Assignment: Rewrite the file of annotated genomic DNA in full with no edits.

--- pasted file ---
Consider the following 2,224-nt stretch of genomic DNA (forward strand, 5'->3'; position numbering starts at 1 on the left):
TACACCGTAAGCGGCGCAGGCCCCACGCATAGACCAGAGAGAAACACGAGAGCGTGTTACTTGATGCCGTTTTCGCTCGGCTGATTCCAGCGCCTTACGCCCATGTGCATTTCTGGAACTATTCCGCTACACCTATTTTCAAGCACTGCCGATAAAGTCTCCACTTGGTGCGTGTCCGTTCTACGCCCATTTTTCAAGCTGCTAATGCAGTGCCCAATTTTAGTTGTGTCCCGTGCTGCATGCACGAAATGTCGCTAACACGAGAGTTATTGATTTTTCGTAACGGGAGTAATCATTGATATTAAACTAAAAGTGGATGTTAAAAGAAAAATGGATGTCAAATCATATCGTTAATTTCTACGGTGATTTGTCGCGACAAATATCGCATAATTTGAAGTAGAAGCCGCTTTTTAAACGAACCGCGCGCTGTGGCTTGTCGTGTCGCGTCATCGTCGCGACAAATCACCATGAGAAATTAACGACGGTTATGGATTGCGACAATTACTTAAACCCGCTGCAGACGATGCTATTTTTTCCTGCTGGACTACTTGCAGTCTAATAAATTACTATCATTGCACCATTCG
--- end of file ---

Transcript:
Consider the following 2,224-nt stretch of genomic DNA (forward strand, 5'->3'; position numbering starts at 1 on the left):
TACACCGTAAGCGGCGCAGGCCCCACGCATAGACCAGAGAGAAACACGAGAGCGTGTTACTTGATGCCGTTTTCGCTCGGCTGATTCCAGCGCCTTACGCCCATGTGCATTTCTGGAACTATTCCGCTACACCTATTTTCAAGCACTGCCGATAAAGTCTCCACTTGGTGCGTGTCCGTTCTACGCCCATTTTTCAAGCTGCTAATGCAGTGCCCAATTTTAGTTGTGTCCCGTGCTGCATGCACGAAATGTCGCTAACACGAGAGTTATTGATTTTTCGTAACGGGAGTAATCATTGATATTAAACTAAAAGTGGATGTTAAAAGAAAAATGGATGTCAAATCATATCGTTAATTTCTACGGTGATTTGTCGCGACAAATATCGCATAATTTGAAGTAGAAGCCGCTTTTTAAACGAACCGCGCGCTGTGGCTTGTCGTGTCGCGTCATCGTCGCGACAAATCACCATGAGAAATTAACGACGGTTATGGATTGCGACAATTACTTAAACCCGCTGCAGACGATGCTATTTTTTCCTGCTGGACTACTTGCAGTCTAATAAATTACTATCATTGCACCATTCG